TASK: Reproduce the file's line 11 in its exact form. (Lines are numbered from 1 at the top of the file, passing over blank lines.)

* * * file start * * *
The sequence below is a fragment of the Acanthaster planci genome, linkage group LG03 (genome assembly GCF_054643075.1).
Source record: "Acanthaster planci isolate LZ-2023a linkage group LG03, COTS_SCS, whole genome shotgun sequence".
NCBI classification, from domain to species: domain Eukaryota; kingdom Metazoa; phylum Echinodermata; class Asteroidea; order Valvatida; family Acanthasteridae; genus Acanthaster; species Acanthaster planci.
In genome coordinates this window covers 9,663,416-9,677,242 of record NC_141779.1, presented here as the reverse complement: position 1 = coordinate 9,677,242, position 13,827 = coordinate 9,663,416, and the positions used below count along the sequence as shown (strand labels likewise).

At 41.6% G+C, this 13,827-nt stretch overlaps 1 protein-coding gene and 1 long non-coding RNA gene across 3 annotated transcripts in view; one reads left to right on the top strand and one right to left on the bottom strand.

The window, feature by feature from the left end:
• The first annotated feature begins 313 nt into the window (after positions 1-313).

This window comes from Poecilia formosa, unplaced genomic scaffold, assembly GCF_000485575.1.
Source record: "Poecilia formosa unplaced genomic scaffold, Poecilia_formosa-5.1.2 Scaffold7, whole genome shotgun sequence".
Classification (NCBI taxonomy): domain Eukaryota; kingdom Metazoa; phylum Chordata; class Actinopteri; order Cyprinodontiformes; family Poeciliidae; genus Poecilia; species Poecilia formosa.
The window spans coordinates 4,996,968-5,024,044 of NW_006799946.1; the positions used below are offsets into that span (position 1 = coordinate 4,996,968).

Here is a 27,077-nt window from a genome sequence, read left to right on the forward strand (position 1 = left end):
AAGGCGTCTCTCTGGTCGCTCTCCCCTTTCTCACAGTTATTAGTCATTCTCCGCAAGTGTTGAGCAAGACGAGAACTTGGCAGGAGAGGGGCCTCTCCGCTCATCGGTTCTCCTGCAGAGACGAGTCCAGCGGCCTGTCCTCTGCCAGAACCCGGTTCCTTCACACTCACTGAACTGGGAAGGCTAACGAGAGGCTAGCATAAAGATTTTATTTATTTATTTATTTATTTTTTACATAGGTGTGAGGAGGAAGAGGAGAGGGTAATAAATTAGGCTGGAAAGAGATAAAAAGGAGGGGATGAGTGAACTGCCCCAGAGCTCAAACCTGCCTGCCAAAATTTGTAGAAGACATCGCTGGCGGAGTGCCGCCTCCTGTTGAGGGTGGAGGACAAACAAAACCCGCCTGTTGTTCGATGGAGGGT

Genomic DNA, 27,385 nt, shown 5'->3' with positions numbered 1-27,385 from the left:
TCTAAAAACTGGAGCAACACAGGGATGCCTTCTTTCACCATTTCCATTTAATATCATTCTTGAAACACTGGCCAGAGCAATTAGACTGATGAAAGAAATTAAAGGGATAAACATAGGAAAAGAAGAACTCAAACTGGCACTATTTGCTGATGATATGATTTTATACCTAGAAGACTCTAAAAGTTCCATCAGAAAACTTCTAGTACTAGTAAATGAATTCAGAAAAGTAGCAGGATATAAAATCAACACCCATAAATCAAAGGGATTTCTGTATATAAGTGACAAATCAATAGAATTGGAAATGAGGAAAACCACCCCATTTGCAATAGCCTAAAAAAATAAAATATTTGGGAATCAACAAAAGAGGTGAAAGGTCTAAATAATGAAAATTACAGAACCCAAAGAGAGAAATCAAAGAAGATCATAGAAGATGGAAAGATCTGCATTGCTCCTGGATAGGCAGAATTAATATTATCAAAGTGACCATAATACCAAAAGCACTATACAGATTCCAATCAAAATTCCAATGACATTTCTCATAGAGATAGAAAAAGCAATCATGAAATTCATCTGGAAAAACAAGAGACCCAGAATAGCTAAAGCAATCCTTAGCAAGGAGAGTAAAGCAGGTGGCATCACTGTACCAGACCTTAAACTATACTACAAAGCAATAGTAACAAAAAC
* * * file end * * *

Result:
The window spans coordinates 4,996,968-5,024,044 of NW_006799946.1; the positions used below are offsets into that span (position 1 = coordinate 4,996,968).